Here are most of the country’s thousands of school districts on a common scale, showing the average difference in 3rd-8th grade test scores between black and white students in each district.
The overwhelming majority of districts have a positive test score gap, with the average district gap of around 2/3 of a standard deviation.
These gaps are larger where the average test score in the district is higher– the better the average student is doing the further behind the average black student is:
You can show this graph a different way- what is the approximate percentile of a black student in the district, for higher performing and lower performing districts?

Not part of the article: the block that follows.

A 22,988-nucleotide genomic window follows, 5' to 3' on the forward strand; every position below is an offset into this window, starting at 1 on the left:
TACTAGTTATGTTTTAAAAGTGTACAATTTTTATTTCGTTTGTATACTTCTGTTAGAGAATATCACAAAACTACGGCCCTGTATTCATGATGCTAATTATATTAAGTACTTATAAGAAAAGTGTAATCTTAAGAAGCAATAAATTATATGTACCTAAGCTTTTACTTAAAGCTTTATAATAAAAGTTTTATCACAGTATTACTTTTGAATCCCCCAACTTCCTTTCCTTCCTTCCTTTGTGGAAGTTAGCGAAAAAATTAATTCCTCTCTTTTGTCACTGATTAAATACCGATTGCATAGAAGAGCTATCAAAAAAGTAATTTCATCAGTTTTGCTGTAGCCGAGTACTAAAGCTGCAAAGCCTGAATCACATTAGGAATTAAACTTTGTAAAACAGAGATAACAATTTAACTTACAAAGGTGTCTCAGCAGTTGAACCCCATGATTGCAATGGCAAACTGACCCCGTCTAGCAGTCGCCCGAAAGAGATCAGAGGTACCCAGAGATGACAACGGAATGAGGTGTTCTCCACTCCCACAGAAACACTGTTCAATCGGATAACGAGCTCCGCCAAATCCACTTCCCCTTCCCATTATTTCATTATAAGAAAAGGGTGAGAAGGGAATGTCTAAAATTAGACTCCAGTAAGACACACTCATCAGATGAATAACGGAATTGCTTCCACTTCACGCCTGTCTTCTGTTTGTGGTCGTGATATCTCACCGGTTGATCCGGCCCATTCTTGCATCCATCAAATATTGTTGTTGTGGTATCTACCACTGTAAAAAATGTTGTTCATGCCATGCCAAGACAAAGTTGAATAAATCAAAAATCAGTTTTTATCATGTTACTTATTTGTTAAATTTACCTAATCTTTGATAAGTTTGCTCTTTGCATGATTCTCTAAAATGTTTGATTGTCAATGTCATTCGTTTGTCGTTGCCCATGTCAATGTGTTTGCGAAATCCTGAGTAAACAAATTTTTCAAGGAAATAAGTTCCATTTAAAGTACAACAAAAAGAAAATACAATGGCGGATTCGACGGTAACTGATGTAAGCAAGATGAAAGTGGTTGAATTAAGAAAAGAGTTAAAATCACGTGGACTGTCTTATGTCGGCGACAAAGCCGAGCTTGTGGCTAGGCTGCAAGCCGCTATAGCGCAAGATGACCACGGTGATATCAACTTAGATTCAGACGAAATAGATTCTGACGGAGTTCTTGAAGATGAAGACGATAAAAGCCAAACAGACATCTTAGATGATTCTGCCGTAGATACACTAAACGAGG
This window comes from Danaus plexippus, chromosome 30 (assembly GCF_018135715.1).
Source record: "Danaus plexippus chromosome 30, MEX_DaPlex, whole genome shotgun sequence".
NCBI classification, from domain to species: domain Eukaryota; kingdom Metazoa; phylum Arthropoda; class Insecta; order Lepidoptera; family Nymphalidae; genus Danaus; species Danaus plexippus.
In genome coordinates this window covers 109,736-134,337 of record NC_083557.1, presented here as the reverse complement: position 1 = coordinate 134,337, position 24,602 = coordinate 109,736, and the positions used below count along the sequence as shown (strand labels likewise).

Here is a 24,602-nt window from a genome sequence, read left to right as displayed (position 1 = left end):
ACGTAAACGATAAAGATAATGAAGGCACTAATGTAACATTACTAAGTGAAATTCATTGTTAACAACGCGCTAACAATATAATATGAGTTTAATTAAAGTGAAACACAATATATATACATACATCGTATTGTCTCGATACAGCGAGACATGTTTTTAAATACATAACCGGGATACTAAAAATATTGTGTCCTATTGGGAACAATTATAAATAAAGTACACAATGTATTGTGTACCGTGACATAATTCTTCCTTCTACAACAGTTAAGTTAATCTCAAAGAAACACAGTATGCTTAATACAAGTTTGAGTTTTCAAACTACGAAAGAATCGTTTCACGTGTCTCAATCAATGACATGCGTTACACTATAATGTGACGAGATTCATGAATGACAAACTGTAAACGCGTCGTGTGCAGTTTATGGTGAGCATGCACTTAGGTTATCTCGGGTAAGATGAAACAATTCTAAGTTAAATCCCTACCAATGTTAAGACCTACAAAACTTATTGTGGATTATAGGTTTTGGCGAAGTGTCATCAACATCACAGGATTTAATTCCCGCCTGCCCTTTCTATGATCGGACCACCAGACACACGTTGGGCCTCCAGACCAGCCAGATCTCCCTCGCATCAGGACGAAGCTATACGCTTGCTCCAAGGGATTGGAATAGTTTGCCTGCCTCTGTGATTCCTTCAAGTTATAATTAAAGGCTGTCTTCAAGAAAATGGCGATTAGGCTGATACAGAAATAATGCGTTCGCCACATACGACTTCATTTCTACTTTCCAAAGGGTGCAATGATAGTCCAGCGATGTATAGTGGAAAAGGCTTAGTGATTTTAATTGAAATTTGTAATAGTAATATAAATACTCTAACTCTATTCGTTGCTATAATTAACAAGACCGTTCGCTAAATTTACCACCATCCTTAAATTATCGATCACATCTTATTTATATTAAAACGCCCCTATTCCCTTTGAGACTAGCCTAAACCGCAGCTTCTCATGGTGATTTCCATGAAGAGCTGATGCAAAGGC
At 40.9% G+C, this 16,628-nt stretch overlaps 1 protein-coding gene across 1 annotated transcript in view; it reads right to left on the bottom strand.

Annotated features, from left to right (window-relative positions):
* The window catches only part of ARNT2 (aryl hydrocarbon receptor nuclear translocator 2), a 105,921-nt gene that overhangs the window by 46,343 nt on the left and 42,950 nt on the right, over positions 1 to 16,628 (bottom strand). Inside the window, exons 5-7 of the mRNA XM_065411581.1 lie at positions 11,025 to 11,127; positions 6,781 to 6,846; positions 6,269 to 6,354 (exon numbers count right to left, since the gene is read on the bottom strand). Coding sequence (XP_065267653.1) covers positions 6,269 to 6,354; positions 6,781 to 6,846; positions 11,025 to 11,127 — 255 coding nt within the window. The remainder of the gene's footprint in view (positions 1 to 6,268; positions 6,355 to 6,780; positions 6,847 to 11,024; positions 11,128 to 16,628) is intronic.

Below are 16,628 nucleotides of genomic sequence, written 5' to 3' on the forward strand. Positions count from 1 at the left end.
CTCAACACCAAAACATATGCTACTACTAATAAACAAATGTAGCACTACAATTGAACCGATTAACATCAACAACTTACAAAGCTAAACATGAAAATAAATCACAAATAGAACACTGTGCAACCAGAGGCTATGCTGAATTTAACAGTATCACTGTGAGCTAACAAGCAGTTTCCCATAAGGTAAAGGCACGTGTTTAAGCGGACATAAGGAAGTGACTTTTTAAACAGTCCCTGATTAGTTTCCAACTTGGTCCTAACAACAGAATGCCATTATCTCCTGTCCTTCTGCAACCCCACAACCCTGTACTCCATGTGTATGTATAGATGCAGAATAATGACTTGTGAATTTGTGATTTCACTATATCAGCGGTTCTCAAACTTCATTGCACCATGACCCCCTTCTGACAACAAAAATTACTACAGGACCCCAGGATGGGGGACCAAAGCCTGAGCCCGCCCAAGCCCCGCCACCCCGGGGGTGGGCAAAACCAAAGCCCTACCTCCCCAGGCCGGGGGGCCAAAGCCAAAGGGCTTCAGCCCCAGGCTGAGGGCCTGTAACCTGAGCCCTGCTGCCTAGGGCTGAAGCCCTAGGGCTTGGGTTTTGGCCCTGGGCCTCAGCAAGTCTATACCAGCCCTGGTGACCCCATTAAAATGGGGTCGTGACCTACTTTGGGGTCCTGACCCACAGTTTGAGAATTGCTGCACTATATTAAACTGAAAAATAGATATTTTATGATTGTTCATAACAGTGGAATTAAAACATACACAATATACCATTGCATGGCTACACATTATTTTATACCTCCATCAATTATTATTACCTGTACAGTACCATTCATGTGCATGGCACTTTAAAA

This looks to me like a major and underdiscussed problem for deliberate racial integration programs (what used to be called busing.) As everybody knows, there are already considerable hurdles to go through for families to settle in well-off school districts with high performing schools. As a result, the black families who are already in high-achieving districts are already considerably selected for characteristics correlated with high achievement. But the average racial gap in those districts is larger, and the average black student’s performance within the district is relatively (in comparison with other district students) lower, than in the nation as a whole. Any kind of deliberate program of school integration is going to take students and families who are less selected for high achievement than the students and families who already on their own recognizance made it into high achieving districts. This means you’re exaggerating within-district racial achievement gaps that are already much larger than the gaps in the nation as a whole. At some point, my guess is that peer effects start working in reverse- rather than being “pulled up” by contact with higher achieving peers, the huge gulfs in achievement intensify the sense of two separate and unbridgeable academic castes. This looks already to be occurring in some of the districts with the very largest gaps in the country , otherwise well-functioning college towns like Berkeley and Chapel Hill: